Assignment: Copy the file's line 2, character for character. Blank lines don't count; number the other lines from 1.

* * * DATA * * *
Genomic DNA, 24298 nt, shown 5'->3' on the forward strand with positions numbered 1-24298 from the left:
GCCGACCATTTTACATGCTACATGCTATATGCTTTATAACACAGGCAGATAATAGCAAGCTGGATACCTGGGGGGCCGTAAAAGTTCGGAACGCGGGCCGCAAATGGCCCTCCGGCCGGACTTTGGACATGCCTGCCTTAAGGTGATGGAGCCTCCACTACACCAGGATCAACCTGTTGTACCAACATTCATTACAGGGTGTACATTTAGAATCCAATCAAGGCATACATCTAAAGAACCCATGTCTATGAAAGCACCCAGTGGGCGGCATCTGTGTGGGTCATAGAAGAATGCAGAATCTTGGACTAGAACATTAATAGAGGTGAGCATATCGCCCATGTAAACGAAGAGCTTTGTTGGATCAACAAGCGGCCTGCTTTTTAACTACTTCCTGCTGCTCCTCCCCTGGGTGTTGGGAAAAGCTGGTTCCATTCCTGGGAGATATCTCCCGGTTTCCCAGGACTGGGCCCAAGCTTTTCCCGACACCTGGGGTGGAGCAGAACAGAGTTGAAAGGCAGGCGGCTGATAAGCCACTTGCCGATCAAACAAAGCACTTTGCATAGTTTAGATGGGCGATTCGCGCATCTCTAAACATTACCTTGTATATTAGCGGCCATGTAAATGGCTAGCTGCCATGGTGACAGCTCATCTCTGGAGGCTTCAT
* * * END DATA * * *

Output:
GCCGACCATTTTACATGCTACATGCTATATGCTTTATAACACAGGCAGATAATAGCAAGCTGGATACCTGGGGGGCCGTAAAAGTTCGGAACGCGGGCCGCAAATGGCCCTCCGGCCGGACTTTGGACATGCCTGCCTTAAGGTGATGGAGCCTCCACTACACCAGGATCAACCTGTTGTACCAACATTCATTACAGGGTGTACATTTAGAATCCAATCAAGGCATACATCTAAAGAACCCATGTCTATGAAAGCACCCAGTGGGCGGCATCTGTGTGGGTCATAGAAGAATGCAGAATCTTGGACTAGAACATTAATAGAGGTGAGCATATCGCCCATGTAAACGAAGAGCTTTGTTGGATCAACAAGCGGCCTGCTTTTTAACTACTTCCTGCTGCTCCTCCCCTGGGTGTTGGGAAAAGCTGGTTCCATTCCTGGGAGATATCTCCCGGTTTCCCAGGACTGGGCCCAAGCTTTTCCCGACACCTGGGGTGGAGCAGAACAGAGTTGAAAGGCAGGCGGCTGATAAGCCACTTGCCGATCAAACAAAGCACTTTGCATAGTTTAGATGGGCGATTCGCGCATCTCTAAACATTACCTTGTATATTAGCGGCCATGTAAATGGCTAGCTGCCATGGTGACAGCTCATCTCTGGAGGCTTCAT